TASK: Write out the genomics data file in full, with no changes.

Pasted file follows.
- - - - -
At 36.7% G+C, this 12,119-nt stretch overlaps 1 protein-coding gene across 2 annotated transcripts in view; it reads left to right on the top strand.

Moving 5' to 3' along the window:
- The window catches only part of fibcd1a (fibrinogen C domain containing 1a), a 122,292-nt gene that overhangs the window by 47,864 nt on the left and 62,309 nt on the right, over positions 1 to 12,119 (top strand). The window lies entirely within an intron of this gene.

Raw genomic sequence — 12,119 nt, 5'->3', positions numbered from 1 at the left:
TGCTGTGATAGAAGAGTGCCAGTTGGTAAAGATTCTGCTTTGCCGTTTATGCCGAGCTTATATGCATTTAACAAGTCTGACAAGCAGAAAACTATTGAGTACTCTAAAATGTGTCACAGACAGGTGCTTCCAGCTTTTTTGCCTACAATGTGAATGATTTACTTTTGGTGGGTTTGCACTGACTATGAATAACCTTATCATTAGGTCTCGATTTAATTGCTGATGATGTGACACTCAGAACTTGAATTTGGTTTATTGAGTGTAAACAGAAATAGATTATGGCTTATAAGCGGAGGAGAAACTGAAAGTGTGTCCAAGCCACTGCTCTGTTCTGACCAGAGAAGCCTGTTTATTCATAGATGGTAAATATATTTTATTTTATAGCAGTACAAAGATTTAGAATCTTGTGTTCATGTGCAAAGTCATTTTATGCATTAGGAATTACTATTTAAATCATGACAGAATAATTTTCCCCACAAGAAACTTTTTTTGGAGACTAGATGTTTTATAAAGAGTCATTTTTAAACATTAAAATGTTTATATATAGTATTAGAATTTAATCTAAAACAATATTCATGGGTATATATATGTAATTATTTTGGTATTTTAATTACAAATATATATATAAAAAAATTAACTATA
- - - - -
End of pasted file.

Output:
At 36.7% G+C, this 12,119-nt stretch overlaps 1 protein-coding gene across 2 annotated transcripts in view; it reads left to right on the top strand.

Moving 5' to 3' along the window:
- The window catches only part of fibcd1a (fibrinogen C domain containing 1a), a 122,292-nt gene that overhangs the window by 47,864 nt on the left and 62,309 nt on the right, over positions 1 to 12,119 (top strand). The window lies entirely within an intron of this gene.

Raw genomic sequence — 12,119 nt, 5'->3', positions numbered from 1 at the left:
TGCTGTGATAGAAGAGTGCCAGTTGGTAAAGATTCTGCTTTGCCGTTTATGCCGAGCTTATATGCATTTAACAAGTCTGACAAGCAGAAAACTATTGAGTACTCTAAAATGTGTCACAGACAGGTGCTTCCAGCTTTTTTGCCTACAATGTGAATGATTTACTTTTGGTGGGTTTGCACTGACTATGAATAACCTTATCATTAGGTCTCGATTTAATTGCTGATGATGTGACACTCAGAACTTGAATTTGGTTTATTGAGTGTAAACAGAAATAGATTATGGCTTATAAGCGGAGGAGAAACTGAAAGTGTGTCCAAGCCACTGCTCTGTTCTGACCAGAGAAGCCTGTTTATTCATAGATGGTAAATATATTTTATTTTATAGCAGTACAAAGATTTAGAATCTTGTGTTCATGTGCAAAGTCATTTTATGCATTAGGAATTACTATTTAAATCATGACAGAATAATTTTCCCCACAAGAAACTTTTTTTGGAGACTAGATGTTTTATAAAGAGTCATTTTTAAACATTAAAATGTTTATATATAGTATTAGAATTTAATCTAAAACAATATTCATGGGTATATATATGTAATTATTTTGGTATTTTAATTACAAATATATATATAAAAAAATTAACTATA